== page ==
AASHE, the Association for the Advancement of Sustainability in Higher Education, a three year partner of the Arbor Day Foundation, is encouraging its member campuses across the country to plant trees this spring.
AASHE has been a partner and supporter of the Foundation’s Tree Campus USA program, which awards national recognition to colleges and universities for effective community forestry management, since 2009. The events take place in March and April and are intended to help even more campuses meet sustainability goals through planting and caring for existing trees.
Campuses hosting events include Colorado State University, Hobart and William Smith Colleges, Purdue University, University of Colorado Boulder, University of Illinois Chicago, and Virginia Commonwealth University.
Currently, 91 Tree Campus USAs are also AASHE members, and 28 of those institutions have used their Tree Campus USA recognition to earn credits toward AASHE’s STARS certification, a standard for sustainability in higher education.
“We’re gratified to be working with AASHE on bringing the spirit of conservation to college students throughout the country,” said John Rosenow, chief executive of the Arbor Day Foundation. “Planting and properly caring for trees is a key element of any campus sustainability effort.”
“Our partnership with the Arbor Day Foundation has allowed us to expand our services to campus sustainability officers,” according to Paul Rowland, AASHE executive director. “The new efforts that recognize tree planting on campus serve multiple purposes, from reducing greenhouse gas emissions to creating safe and healthy areas for relaxation and reflection.”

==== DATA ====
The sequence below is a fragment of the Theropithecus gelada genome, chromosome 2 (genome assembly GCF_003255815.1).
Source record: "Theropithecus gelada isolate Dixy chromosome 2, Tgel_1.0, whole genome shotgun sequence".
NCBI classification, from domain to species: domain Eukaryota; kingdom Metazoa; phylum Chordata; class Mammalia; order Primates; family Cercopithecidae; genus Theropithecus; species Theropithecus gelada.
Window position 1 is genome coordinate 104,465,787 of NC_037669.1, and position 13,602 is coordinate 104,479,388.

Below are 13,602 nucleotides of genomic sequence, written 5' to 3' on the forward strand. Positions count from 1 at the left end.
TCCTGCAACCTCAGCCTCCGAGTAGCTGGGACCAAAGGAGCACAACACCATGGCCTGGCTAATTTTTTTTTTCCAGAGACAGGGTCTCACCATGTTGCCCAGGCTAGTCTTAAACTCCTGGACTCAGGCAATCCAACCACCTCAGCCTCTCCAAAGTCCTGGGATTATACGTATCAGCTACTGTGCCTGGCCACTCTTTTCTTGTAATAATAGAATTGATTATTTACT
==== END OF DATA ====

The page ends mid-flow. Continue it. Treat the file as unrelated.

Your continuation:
Campuses throughout the country are currently applying and beginning to undergo review for the Tree Campus USA program, with the number of participating colleges and universities expected to increase to more than 150 campuses. Tree Campus USA is sponsored by a grant from Toyota.
To earn Tree Campus USA recognition, schools must meet five core standards of tree care and community engagement:
- Establish a campus tree advisory committee
- Demonstrate evidence of a campus tree care plan
- Maintain dedicated annual expenditures on the campus tree care plan
- Celebrate Arbor Day
- Sponsor a service-learning project
Recently Recognized Schools in TX and IN
The Arbor Day Foundation has designated the University of North Texas as a 2011 Tree Campus USA University. This is the fourth year in a row UNT has earned the honor. “We’re honored to earn designation as a Tree Campus USA for the fourth year in a row,” said Lanse Fullinwider, UNT’s grounds manager. “The abundance of trees on our campus are an immediate, visible reminder of UNT’s history of strong environmental programs. Trees provide innumerable environmental benefits, and they bring great distinction to our campus.”
IU-Bloomington was also named a 2011 Tree Campus USA by the Arbor Day Foundation. This is the fourth year IU has received this designation. University Landscape Architect Mia Williams said the biggest accomplishment is the fact that IU is one of the only campuses to receive the designation since the program was launched in 2008. “It represents to me an ongoing commitment from IU on trees,” she said. “It speaks to the long-term commitment the University has to the woodland campus.”